PREPCOM IV: PrepCom IV (27 May - 7 June 2002, Bali, Indonesia) was preceded by informal consultations held on 25-26 May to consider the Revised Chairman’s Paper (A/CONF.199/PC/ L.1/Rev.1). During the session, delegates produced the draft Plan of Implementation for the WSSD (A/CONF.199/PC/L.5/Rev.1), which was transmitted to the Summit in Johannesburg (WSSD) for further negotiation. They also agreed on the modalities for the organization of work during the WSSD (A/CONF.199/PC/L.7) and, based on consultations, mandated PrepCom Chair Salim to prepare elements for a political declaration and post them on the WSSD website by the end of June 2002.
Negotiations on the draft Plan of Implementation were conducted in working groups and contact groups, while the Plenary, Multi-Stakeholder Dialogues and High-Level Ministerial Segment provided input for the implementation plan and the political declaration. There were also informal consultations on partnerships/initiatives. Although the session had hoped to conclude negotiation of the implementation plan, round-the-clock negotiations by ministers during the last three days of the session failed to produce consensus on key aspects of the plan, particularly on energy, trade, finance and globalization.
FRIENDS OF THE CHAIR MEETING: South Africa convened a Friends of the Chair meeting (17 July 2002, New York) that was chaired by South African Minister of Foreign Affairs Nkosazana Dlamini Zuma. Chair Zuma circulated a note listing the main clusters of items that were difficult to resolve in Bali. The meeting’s purpose was to: assess countries’ flexibility on these issues; determine if there was a formula that could facilitate further progress; and enhance political engagement. The clusters of items discussed included: Rio Principles 7 (common but differentiated responsibilities) and 15 (precautionary principle); finance, GEF replenishment and financing of UN Convention to Combat Desertification; globalization and trade; good governance, human rights and labor standards; time bound targets/programmes; and transfer of technology.
CONSULTATION ON PARTNERSHIPS: The World Conservation Union (IUCN) convened a meeting involving governments, NGOs, and the business community (19 July 2002, New York) to help clarify outstanding issues relating to partnerships for the implementation of sustainable development. The meeting explored steps for addressing partnerships issues and discussed elements of effective partnerships, the framework needed to operationalize them, and ways to manage the process.
Informal consultations chaired by Dumisani Kumalo (South Africa) and based on the Vienna-style negotiation process were held on 24-25 August to resolve pending issues in the draft Plan of Implementation of the World Summit on Sustainable Development (A/CONF.199/L.1), taking into account suggestions made at the final session of PrepCom IV in the Comments on the draft Plan of Implementation (A/CONF.199/CRP.1). Separate contact groups on means of implementation and good governance also convened over the two days.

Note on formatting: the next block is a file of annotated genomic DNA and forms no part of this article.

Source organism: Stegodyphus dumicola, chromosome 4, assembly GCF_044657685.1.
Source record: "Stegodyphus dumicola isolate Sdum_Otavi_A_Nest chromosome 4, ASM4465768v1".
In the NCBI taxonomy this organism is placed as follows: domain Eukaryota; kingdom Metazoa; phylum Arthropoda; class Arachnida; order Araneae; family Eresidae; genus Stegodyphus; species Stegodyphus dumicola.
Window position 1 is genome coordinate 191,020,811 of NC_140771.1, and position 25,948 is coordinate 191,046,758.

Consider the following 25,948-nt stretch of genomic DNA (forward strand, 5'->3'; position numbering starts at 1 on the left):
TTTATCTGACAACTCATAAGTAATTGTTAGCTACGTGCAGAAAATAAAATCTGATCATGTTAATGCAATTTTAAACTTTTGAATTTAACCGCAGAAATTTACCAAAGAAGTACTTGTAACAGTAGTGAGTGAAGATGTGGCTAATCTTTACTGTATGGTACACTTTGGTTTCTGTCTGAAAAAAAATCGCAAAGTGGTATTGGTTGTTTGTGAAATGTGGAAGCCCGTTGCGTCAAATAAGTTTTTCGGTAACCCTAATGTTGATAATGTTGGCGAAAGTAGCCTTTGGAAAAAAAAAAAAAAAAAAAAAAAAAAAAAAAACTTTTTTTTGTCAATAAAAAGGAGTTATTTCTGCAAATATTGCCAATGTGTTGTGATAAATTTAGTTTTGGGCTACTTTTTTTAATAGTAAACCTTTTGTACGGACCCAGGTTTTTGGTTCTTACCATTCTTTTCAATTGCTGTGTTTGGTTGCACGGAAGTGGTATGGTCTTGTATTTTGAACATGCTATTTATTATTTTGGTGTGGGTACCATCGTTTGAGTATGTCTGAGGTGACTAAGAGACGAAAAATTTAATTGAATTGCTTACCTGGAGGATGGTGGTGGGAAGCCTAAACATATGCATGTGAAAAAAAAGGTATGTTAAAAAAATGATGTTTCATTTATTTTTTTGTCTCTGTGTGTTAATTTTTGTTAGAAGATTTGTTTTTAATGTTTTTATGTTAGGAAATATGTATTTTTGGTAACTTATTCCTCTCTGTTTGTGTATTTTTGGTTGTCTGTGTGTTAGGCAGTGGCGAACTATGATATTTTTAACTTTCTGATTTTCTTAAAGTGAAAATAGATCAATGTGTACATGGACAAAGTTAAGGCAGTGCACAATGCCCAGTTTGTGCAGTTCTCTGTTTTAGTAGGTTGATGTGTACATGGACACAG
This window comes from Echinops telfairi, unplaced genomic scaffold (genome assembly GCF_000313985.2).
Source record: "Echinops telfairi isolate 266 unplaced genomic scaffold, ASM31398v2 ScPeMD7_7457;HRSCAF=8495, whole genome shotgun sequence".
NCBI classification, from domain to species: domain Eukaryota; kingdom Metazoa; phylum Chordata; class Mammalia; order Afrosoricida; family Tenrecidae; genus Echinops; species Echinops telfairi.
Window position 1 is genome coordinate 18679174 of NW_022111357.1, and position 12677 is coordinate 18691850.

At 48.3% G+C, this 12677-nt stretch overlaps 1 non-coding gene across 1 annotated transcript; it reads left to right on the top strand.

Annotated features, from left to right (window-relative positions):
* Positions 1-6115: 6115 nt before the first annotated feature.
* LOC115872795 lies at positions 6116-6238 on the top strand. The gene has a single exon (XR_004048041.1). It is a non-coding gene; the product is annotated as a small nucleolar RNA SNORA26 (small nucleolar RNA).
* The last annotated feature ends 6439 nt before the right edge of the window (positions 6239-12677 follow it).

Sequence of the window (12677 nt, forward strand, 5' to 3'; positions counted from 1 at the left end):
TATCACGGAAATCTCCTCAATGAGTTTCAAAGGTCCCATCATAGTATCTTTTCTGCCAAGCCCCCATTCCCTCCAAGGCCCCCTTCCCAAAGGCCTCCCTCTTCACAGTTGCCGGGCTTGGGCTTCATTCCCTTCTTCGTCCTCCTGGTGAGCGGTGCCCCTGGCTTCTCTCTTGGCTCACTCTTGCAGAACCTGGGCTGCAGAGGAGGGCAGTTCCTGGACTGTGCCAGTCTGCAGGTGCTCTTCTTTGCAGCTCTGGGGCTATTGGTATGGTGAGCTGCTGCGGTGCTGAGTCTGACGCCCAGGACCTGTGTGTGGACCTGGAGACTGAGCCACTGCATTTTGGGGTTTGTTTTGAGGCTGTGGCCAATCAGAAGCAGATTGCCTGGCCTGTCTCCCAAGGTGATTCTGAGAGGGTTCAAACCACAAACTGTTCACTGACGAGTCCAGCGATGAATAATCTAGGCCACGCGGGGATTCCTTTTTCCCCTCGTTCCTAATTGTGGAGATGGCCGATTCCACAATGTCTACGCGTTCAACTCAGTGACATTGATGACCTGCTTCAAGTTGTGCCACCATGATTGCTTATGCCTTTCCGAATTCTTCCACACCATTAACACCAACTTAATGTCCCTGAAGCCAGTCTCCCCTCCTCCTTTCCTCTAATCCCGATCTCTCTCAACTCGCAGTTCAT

Editor’s Note: Coverage of the negotiations ended at 10:00 pm, Sunday 25 August 2002.
VIENNA-STYLE NEGOTIATING GROUP: Chair Kumalo (South Africa), with assistance from Maria Viotti (Brazil) and Kiyotaka Akasaka (Japan), led the group paragraph-by-paragraph through pending provisions. Paragraph numbers are listed in brackets below.
Introduction: Delegates agreed to refer paragraphs concerning the Rio Principle of common but differentiated responsibilities [2, 13, 19, 37, 75, 120, 138(c)] to small group consultations.
Poverty Eradication: Existing text on improving access by indigenous people and their communities to economic activities was accepted [6(e)]. Delegates did not agree on text concerning International Labour Organization core labour standards [9(b)], and ethics and sustainable development [CRP.1]. Negotiations on the establishment of a world solidarity fund to eradicate poverty  and a time-bound target for increasing access to improved sanitation [7, 7alt and 24] were referred to small group consultations.
Consumption and Production Patterns: The group debated reference to the life-cycle approach to production and consumption policies without resolution [14(c)], and deleted an alternative provision [14(c)alt] on policies to improve efficiency and reduce pollution per unit of output. On incentives for investment in cleaner production [15(b)], the group removed brackets from text on avoiding trade-distorting measures inconsistent with the WTO.
The group referred a number of issues to small group consultations including: energy [8, 19(e), (p)bis, (s), (w) and (w)alt]; consumer information tools, eco-labeling and references to their voluntary and/or appropriate use [14(e)] and the possible development of a 10-year work programme on sustainable consumption and production ; management of chemicals  and appropriate international responses regarding the risks of heavy metals [22(h)].
Protecting and Managing the Natural Resource Base: The group agreed to language inviting States to ratify or accede to and implement the UN Convention on the Law of the Sea [29(a)]. Delegates also adopted a target of 2015, where possible, to achieve goals of maintaining or restoring fish stocks to levels producing maximum sustainable yield, and agreed on urging the International Maritime Organization (IMO) to consider stronger mechanisms for implementation [33(a)]. The group agreed to terminology on illicit cultivation of narcotic plants and deleted related language on access to international markets [38(o)]. Regarding the Global Environment Facility (GEF), delegates retained reference to designation of land degradation as a focal area [39(f)], deleting a similar reference elsewhere [139(a)]. The group also deleted references to projects with domestic environmental benefits [122(e)] and the next replenishment [139(b)].